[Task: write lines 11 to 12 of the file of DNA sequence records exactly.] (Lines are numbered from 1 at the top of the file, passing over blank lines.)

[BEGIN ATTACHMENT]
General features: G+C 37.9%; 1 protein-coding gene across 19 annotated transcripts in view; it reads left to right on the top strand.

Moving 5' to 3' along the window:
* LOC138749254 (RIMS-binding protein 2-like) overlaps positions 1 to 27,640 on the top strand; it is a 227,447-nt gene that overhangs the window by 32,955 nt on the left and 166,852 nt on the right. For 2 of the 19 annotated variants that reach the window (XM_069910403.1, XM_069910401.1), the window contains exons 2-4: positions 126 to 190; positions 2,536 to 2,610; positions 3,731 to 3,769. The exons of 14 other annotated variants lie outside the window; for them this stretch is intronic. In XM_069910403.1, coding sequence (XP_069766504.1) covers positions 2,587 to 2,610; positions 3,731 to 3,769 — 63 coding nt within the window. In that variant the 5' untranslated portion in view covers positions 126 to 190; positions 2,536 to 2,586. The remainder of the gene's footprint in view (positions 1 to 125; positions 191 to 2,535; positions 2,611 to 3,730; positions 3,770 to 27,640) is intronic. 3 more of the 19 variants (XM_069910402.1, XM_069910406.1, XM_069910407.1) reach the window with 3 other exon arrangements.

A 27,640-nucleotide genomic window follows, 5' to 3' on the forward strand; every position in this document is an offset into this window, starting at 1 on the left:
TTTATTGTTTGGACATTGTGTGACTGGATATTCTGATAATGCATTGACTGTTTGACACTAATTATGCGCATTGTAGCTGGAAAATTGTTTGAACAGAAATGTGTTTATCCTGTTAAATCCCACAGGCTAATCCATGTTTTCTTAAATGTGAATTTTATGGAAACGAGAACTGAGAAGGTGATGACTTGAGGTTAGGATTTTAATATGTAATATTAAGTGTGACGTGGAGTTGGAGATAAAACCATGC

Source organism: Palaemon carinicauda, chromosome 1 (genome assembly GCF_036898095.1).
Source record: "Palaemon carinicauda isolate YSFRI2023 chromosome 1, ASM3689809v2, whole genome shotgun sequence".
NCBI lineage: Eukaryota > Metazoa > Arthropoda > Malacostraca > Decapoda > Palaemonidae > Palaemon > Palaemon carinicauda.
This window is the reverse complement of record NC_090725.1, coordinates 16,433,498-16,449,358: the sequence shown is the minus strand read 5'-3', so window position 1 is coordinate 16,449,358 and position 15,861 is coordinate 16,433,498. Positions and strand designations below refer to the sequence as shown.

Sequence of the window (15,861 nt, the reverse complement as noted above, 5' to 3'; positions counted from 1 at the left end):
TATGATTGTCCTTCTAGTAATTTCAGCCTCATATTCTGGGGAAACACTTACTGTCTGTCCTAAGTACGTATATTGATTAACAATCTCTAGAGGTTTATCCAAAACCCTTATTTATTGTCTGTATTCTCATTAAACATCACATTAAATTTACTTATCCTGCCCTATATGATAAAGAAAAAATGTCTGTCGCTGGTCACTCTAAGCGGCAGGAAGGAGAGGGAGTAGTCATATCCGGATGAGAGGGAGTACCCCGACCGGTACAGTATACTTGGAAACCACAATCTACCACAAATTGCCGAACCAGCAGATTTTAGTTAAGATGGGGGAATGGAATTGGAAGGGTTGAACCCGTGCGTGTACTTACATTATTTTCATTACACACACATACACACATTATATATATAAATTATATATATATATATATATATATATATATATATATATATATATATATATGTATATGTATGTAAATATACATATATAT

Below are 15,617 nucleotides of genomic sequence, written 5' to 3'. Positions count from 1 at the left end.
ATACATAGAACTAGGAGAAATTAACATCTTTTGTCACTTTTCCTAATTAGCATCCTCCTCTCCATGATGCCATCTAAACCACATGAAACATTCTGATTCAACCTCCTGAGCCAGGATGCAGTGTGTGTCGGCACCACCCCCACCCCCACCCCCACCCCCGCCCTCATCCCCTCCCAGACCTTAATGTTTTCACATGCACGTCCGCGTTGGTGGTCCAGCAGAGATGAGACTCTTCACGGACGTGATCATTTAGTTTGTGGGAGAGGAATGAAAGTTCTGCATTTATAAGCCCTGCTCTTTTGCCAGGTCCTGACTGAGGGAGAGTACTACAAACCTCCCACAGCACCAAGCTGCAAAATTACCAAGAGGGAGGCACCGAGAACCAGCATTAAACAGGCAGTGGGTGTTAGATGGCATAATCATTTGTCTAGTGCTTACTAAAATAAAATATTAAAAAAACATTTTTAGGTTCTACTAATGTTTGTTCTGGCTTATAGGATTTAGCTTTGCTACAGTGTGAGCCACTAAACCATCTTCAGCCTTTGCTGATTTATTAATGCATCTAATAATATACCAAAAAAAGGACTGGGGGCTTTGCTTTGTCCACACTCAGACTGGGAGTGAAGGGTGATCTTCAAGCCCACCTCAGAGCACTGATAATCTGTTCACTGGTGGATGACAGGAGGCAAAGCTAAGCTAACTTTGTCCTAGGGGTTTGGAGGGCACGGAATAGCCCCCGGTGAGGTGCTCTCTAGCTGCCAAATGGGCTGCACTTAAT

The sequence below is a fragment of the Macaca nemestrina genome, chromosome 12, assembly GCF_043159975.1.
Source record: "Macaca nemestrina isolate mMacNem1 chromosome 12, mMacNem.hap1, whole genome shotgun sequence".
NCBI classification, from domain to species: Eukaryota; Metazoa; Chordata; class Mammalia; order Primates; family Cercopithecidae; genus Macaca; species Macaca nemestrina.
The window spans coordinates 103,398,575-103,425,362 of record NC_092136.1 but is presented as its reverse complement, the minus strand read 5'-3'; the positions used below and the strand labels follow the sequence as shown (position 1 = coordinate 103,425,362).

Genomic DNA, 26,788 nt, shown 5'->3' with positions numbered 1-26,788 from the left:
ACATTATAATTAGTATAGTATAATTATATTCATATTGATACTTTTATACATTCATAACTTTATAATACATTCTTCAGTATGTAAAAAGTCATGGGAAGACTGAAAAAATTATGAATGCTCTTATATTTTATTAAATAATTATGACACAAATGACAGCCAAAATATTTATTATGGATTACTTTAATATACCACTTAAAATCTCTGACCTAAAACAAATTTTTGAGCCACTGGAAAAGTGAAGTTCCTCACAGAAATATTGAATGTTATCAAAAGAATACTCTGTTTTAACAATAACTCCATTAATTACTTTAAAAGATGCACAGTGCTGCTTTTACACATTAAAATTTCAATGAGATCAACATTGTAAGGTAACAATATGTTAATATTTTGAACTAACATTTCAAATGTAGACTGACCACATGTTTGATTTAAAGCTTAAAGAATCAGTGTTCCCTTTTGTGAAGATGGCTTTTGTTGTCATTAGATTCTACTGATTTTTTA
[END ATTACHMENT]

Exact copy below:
TATGATTGTCCTTCTAGTAATTTCAGCCTCATATTCTGGGGAAACACTTACTGTCTGTCCTAAGTACGTATATTGATTAACAATCTCTAGAGGTTTATCCAAAACCCTTATTTATTGTCTGTATTCTCATTAAACATCACATTAAATTTACTTATCCTGCCCTATATGATAAAGAAAAAATGTCTGTCGCTGGTCACTCTAAGCGGCAGGAAGGAGAGGGAGTAGTCATATCCGGATGAGAGGGAGTACCCCGACCGGTACAGTATACTTGGAAACCACAATCTACCACAAATTGCCGAACCAGCAGATTTTAGTTAAGATGGGGGAATGGAATTGGAAGGGTTGAACCCGTGCGTGTACTTACATTATTTTCATTACACACACATACACACATTATATATATAAATTATATATATATATATATATATATATATATATATATATATATATATATATGTATATGTATGTAAATATACATATATAT

Below are 15,617 nucleotides of genomic sequence, written 5' to 3'. Positions count from 1 at the left end.